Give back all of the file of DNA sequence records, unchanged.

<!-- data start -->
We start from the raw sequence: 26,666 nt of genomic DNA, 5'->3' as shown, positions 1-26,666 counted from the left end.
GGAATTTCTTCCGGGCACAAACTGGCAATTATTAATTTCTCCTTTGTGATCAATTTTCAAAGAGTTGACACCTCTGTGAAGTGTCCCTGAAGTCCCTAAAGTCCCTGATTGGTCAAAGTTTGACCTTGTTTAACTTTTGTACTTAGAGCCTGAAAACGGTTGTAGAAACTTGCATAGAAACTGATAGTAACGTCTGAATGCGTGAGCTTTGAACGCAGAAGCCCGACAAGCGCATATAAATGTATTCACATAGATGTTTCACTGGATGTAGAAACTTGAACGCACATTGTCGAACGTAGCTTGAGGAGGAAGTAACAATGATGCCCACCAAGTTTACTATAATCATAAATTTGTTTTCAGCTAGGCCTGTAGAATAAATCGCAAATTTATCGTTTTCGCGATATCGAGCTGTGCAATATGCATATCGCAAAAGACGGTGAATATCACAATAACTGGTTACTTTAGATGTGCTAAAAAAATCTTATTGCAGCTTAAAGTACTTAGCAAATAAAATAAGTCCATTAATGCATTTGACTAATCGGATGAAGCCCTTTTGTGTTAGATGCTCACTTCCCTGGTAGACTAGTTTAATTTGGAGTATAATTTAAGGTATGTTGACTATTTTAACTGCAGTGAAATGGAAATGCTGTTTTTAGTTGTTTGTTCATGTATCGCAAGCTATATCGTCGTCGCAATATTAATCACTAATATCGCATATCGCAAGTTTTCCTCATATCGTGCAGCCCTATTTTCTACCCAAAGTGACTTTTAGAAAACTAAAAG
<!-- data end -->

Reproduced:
We start from the raw sequence: 26,666 nt of genomic DNA, 5'->3' as shown, positions 1-26,666 counted from the left end.
GGAATTTCTTCCGGGCACAAACTGGCAATTATTAATTTCTCCTTTGTGATCAATTTTCAAAGAGTTGACACCTCTGTGAAGTGTCCCTGAAGTCCCTAAAGTCCCTGATTGGTCAAAGTTTGACCTTGTTTAACTTTTGTACTTAGAGCCTGAAAACGGTTGTAGAAACTTGCATAGAAACTGATAGTAACGTCTGAATGCGTGAGCTTTGAACGCAGAAGCCCGACAAGCGCATATAAATGTATTCACATAGATGTTTCACTGGATGTAGAAACTTGAACGCACATTGTCGAACGTAGCTTGAGGAGGAAGTAACAATGATGCCCACCAAGTTTACTATAATCATAAATTTGTTTTCAGCTAGGCCTGTAGAATAAATCGCAAATTTATCGTTTTCGCGATATCGAGCTGTGCAATATGCATATCGCAAAAGACGGTGAATATCACAATAACTGGTTACTTTAGATGTGCTAAAAAAATCTTATTGCAGCTTAAAGTACTTAGCAAATAAAATAAGTCCATTAATGCATTTGACTAATCGGATGAAGCCCTTTTGTGTTAGATGCTCACTTCCCTGGTAGACTAGTTTAATTTGGAGTATAATTTAAGGTATGTTGACTATTTTAACTGCAGTGAAATGGAAATGCTGTTTTTAGTTGTTTGTTCATGTATCGCAAGCTATATCGTCGTCGCAATATTAATCACTAATATCGCATATCGCAAGTTTTCCTCATATCGTGCAGCCCTATTTTCTACCCAAAGTGACTTTTAGAAAACTAAAAG